In this post, I give away my biggest secret to job interviewing. In part 1 covered the simple stuff on the surface. Now we get down to the real nitty gritty.
Two or three days before the interview, you'll sit down with your resume and cover letter, plus a notebook and pen.
Step 1: The threes
Make a list of the three most important things you want the interviewer(s) to remember about you. They should be about key knowledge areas, skills or work habits you have to offer, and they should be responsive to the job description. They should also reflect what's in your resume.
For each of these three things, write down at least one example in your work history where you demonstrated that knowledge, skill or work habit. Hiring managers love specific examples.
Just about every job interview includes a vague question that boils down to Why should we hire you? or What are your strengths? Now you have an answer ready, beginning with, "There are three areas where I really think I'm a good fit for your needs." You can list those three areas, and give specific examples for when you've put those to work.
What you'll find is that this one set of answers will help you answer all sorts of questions in the interview. What's more, when you feel prepared, you're calm and will look much more confident.Step 2: Your questions for them
If it's the first interview, don't ask about salary or benefits. I generally stick with questions about the substance of the job and the organization where I'm interviewing. My last question is about next steps in the hiring process. Write down your questions on that same pad of paper. Three or four questions is usually plenty. The important thing is to have them prepared before the interview. Don't add to the interview pressure by making yourself try to think up clever questions on the spur of the moment.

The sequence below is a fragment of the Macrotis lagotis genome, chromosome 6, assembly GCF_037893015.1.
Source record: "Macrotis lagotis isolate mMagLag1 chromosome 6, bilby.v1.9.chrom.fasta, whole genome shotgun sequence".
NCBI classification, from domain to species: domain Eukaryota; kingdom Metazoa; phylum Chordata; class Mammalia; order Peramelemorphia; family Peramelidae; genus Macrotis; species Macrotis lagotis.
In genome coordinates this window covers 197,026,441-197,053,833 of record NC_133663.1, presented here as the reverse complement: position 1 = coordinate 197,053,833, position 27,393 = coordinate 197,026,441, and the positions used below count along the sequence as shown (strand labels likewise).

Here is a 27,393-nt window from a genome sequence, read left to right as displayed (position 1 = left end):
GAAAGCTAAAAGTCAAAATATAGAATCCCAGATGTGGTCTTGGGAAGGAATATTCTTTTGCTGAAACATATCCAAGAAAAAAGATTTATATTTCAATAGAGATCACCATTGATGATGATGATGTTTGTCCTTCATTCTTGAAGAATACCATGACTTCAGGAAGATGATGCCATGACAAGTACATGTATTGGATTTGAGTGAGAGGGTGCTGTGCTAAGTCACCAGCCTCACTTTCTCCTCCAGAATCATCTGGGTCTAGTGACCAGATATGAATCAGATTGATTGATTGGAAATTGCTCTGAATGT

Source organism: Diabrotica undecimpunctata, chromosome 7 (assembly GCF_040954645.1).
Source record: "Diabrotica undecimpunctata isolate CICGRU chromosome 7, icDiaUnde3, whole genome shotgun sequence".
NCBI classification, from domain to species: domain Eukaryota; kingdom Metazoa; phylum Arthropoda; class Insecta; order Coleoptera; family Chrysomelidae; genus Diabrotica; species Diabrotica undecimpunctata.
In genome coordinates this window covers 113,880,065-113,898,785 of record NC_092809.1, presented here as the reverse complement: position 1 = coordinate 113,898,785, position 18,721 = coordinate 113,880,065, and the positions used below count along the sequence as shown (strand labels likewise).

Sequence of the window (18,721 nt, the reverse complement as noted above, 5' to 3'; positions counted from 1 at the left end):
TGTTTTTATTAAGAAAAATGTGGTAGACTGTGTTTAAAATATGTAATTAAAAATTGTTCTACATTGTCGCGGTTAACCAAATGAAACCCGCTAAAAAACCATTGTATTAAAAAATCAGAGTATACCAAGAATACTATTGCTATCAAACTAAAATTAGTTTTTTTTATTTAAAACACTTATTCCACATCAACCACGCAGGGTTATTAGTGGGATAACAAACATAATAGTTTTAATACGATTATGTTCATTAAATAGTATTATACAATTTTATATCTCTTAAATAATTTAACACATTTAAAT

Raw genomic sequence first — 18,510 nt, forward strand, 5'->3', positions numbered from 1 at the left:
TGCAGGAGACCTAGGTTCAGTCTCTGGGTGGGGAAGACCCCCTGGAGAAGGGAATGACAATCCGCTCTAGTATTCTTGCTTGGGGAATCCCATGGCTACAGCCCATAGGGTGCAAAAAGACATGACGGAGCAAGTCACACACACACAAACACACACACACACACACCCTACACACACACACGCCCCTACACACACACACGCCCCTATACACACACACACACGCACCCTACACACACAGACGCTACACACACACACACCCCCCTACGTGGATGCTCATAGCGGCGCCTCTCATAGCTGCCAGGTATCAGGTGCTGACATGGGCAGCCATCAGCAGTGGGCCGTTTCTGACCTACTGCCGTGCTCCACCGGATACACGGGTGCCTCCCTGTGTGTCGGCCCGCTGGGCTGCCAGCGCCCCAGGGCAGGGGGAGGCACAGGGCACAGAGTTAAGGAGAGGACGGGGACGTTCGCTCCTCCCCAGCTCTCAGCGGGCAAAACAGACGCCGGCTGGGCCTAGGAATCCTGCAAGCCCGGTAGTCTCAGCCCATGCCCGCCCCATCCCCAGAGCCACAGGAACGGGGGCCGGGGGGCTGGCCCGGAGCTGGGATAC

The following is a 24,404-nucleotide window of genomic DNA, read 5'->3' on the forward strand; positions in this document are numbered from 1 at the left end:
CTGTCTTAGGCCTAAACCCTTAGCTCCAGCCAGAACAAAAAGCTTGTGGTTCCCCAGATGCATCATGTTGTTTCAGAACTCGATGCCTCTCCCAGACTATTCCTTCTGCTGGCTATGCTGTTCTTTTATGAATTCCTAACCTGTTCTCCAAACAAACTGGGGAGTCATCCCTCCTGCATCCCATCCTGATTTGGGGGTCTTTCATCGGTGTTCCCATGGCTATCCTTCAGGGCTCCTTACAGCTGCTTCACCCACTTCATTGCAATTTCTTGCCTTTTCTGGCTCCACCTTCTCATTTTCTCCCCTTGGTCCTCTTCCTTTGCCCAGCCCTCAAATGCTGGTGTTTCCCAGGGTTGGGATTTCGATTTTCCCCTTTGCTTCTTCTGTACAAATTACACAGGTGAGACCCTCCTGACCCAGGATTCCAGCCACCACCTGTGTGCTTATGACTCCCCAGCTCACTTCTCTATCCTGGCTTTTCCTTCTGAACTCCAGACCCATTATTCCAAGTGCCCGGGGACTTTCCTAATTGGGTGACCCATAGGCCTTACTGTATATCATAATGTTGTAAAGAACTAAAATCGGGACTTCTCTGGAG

You're going to take that notebook and a few pens with you to the interview so you can take notes on their answers. In fact, I take notes throughout the interview. Not too much, but at least to catch the important details. I want them to know I'm listening carefully.
Step 3: Practice
Sit down with your notes and practice. You've given yourself a couple of days, so do it a few times. Get comfortable talking about your strengths and telling stories about how you've demonstrated those strengths in previous jobs. You want to be able to do this without looking at the notebook in front of you too much. But you'll have it there during the interview if you need it. If you're comfortable practicing in front of a friend, even better. They can tell you if you're making sense and if you look nervous.
If the interview goes well and the hiring manager is a skilled interviewer, this preparation will make a good process go even better for you.
If - as happens far too often - you have an unskilled interviewer who's never seen your resume, you have a plan in place to ensure that they remember the three things you want them to remember about you. They'll stick in the interviewer's mind as relevant and specific. You'll feel confident that you've shown the best you have to offer, even if they didn't make it easy for you.